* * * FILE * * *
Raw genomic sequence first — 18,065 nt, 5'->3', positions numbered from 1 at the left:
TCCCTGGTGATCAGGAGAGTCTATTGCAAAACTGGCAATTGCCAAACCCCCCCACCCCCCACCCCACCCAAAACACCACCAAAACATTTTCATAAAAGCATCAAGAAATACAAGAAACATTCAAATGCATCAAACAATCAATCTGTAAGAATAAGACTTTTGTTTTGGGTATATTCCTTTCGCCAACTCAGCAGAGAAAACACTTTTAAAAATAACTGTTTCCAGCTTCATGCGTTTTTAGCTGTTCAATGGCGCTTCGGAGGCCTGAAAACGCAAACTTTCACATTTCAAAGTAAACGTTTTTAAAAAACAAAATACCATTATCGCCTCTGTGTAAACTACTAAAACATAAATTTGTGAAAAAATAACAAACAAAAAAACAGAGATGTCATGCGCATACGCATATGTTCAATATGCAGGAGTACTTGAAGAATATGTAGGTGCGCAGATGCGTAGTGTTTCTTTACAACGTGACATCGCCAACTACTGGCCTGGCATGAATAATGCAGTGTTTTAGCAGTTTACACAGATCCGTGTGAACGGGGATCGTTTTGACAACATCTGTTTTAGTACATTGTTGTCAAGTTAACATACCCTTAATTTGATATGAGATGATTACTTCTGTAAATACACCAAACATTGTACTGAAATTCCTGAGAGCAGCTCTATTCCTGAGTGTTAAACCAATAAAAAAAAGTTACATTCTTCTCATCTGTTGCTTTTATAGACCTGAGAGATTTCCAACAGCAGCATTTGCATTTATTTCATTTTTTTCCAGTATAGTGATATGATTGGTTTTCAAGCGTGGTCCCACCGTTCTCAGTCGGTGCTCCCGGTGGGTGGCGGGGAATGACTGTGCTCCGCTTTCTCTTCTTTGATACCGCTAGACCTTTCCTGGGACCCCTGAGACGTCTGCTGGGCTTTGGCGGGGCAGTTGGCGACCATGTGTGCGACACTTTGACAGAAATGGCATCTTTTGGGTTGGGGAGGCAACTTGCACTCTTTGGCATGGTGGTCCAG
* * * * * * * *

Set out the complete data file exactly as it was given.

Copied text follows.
Raw genomic sequence first — 18,065 nt, 5'->3', positions numbered from 1 at the left:
TCCCTGGTGATCAGGAGAGTCTATTGCAAAACTGGCAATTGCCAAACCCCCCCACCCCCCACCCCACCCAAAACACCACCAAAACATTTTCATAAAAGCATCAAGAAATACAAGAAACATTCAAATGCATCAAACAATCAATCTGTAAGAATAAGACTTTTGTTTTGGGTATATTCCTTTCGCCAACTCAGCAGAGAAAACACTTTTAAAAATAACTGTTTCCAGCTTCATGCGTTTTTAGCTGTTCAATGGCGCTTCGGAGGCCTGAAAACGCAAACTTTCACATTTCAAAGTAAACGTTTTTAAAAAACAAAATACCATTATCGCCTCTGTGTAAACTACTAAAACATAAATTTGTGAAAAAATAACAAACAAAAAAACAGAGATGTCATGCGCATACGCATATGTTCAATATGCAGGAGTACTTGAAGAATATGTAGGTGCGCAGATGCGTAGTGTTTCTTTACAACGTGACATCGCCAACTACTGGCCTGGCATGAATAATGCAGTGTTTTAGCAGTTTACACAGATCCGTGTGAACGGGGATCGTTTTGACAACATCTGTTTTAGTACATTGTTGTCAAGTTAACATACCCTTAATTTGATATGAGATGATTACTTCTGTAAATACACCAAACATTGTACTGAAATTCCTGAGAGCAGCTCTATTCCTGAGTGTTAAACCAATAAAAAAAAGTTACATTCTTCTCATCTGTTGCTTTTATAGACCTGAGAGATTTCCAACAGCAGCATTTGCATTTATTTCATTTTTTTCCAGTATAGTGATATGATTGGTTTTCAAGCGTGGTCCCACCGTTCTCAGTCGGTGCTCCCGGTGGGTGGCGGGGAATGACTGTGCTCCGCTTTCTCTTCTTTGATACCGCTAGACCTTTCCTGGGACCCCTGAGACGTCTGCTGGGCTTTGGCGGGGCAGTTGGCGACCATGTGTGCGACACTTTGACAGAAATGGCATCTTTTGGGTTGGGGAGGCAACTTGCACTCTTTGGCATGGTGGTCCAG